Ending deforestation

Indonesia's rainforests shelter an amazingly rich number of plant and animal species, many of which occur nowhere else on earth. The orang-utan, Sumatran tiger and the world's largest flower, the one metre Wide Rafflesia, all call the Paradise Forests their home. The human communities inhabiting these forests have deep cultural, spiritual and physical connections to the forest for thousands of years. The diversity of these cultures is extraordinary.

Indonesia is now the world’s third largest greenhouse gas emitter, after China and the US, despite its relatively small area and population.  Deforestation and peat land destruction are the reasons why – up to four percent of global greenhouse gases  are estimated to come from the destruction of Indonesia’s peat lands. The palm oil industry is acknowledged as one of the primary drivers of deforestation and peat destruction, along with the pulp paper and mining industries.

Palm oil is used as cheap cooking oil and in most processed foods (chocolates, ice creams, instant foods, baked goods etc), in cosmetics, soaps and a number of other products. India has emerged as a key market for Indonesian palm oil, surpassing China as the world’s largest importer in 2009. Indian demand for this commodity is spurring expansion of plantations into forest and peat land areas.

As part of its campaign towards zero deforestation, Greenpeace is calling for a moratorium on all deforestation and peat land destruction in Indonesia, and is asking all companies purchasing palm oil to sever links with suppliers known to be involved in deforestation and peat land destruction.

Campaign story

Globally, a string of large corporations including Unilever, Kraft, Mars and Nestle have made commitments to sustainable palm oil sourcing in response to public pressure over the issue of deforestation and peat land destruction.

In India, Greenpeace is asking all importers of palm oil to ensure that their supplies are not linked to deforestation or peat destruction, and to support a moratorium on forest clearance in Indonesia. It is essential that Indian companies and the Indian public let Indonesian producers know that they do not want palm oil that is linked to deforestation or peat destruction. Under a moratorium, the palm oil industry is free to continue operations on existing plantations, and expand in non-forest areas. But deforestation and peat destruction must stop.

The latest updates

 

Consumer power! Procter & Gamble decides to wash its bad palm oil away

Blog entry by Areeba Hamid | April 9, 2014

About 400,000 emails to Procter & Gamble CEO. Thousands of phone calls to P&G offices around the world. Dozens of protests throughout the planet. 7300 Sumatran orangutans at risk of being made homeless. ...

Thousands send a roar to P&G: Clean up your act!

Blog entry by Areeba Hamid | April 1, 2014

P&G was pretty scared of your #TigerRoar last weekend! We have just seen a letter the consumer goods giant sent to its business partners last week warning them of our day of action: “…it is likely that Greenpeace will continue...

Deforestation: A vicious cocktail for the climate

Blog entry by Dr. Janet Cotter and Sebastian Bock | March 28, 2014

Every few years, thousands of the world's most renowned climate scientists work together as part of the Intergovernmental Panel on Climate Change (IPCC) to present us with the latest scientific assessment of how we are doing in terms...

4 reasons we all should #StandForForests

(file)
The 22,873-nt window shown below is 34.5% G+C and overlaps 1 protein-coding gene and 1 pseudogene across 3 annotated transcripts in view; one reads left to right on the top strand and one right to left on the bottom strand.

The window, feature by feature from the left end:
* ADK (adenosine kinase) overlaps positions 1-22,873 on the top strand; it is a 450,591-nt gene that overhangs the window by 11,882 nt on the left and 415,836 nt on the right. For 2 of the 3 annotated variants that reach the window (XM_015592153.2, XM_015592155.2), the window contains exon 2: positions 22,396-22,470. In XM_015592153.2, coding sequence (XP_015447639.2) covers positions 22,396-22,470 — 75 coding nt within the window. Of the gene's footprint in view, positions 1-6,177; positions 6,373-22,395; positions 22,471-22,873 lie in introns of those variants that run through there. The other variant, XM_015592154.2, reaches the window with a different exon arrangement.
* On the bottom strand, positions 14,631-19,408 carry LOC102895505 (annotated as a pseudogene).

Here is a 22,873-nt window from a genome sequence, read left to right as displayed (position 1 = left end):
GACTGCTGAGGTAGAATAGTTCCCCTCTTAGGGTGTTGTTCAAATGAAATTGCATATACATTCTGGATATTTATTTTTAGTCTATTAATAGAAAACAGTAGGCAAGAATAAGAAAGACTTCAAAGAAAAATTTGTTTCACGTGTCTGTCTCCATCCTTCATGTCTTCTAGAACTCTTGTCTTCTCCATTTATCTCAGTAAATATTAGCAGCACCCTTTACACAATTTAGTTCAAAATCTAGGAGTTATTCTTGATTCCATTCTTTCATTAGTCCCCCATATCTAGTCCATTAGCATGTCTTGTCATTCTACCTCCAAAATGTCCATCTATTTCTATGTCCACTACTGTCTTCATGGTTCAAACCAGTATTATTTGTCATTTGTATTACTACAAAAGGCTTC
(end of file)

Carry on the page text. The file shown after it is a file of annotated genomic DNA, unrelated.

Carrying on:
Blog entry by Greg Norman | March 21, 2014

We cannot sustain life without healthy, thriving forests. That is why Greenpeace campaigns for their protection and on this International Day of Forests, we want to share with you a few reasons why you should help. 1. 300 million...

It’s time for deforestation-free yummy Indian food!

Blog entry by Avimuktesh Bhardwaj | March 20, 2014

Have you enjoyed eating at the much talked about Mavalli Tiffin Room (MTR) outlets? Or have tried their popular Ready to Eat foods? You have one more reason to cherish the taste you have always loved. MTR becomes the first brand in...

Half a million reasons for P&G to protect forests!

Blog entry by Areeba Hamid | March 8, 2014

Today is a milestone in the movement to Protect Paradise. Half a million of you have joined the call demanding forest-friendly products – and we're just getting started! In the last two weeks, you have been part of something big...

Clean palm oil can help save the world's wildlife

Blog entry by Bustar Maitar | March 4, 2014

Nearly 400,000 of you have joined us to demand the products you use are forest and tiger-friendly. We don’t believe that the products we use every day should contribute to the destruction of precious habitat for animals. That’s why we...

Pulling back the shower curtain: Find out about P&G's dirty secret!

Blog entry by Bustar Maitar | February 28, 2014

Procter & Gamble claims that nearly 5 billion people use its products, among them the anti-dandruff shampoo Head & Shoulders. But what's not so squeaky clean is that P&G is making those billions of consumers unknowingly part of an...

How L’Oreal committed to the ultimate makeover

Blog entry by Areeba Hamid | January 31, 2014

The world’s largest beauty and cosmetics company, L’Oreal, has made a landmark promise to remove forest destruction from the products they sell. "Because I'm Worth It" is a catchy slogan coined 40 years ago by the French cosmetics...

Will you help us Protect Paradise in 2014?

Blog entry by Bustar Maitar | January 24, 2014

When I read the daily newspaper here in Indonesia, it’s rare that there is not at least one big scandal or   exposé   related to the forest sector. Just this last weekend, land conflicts in a Kalimantan palm oil plantation made...

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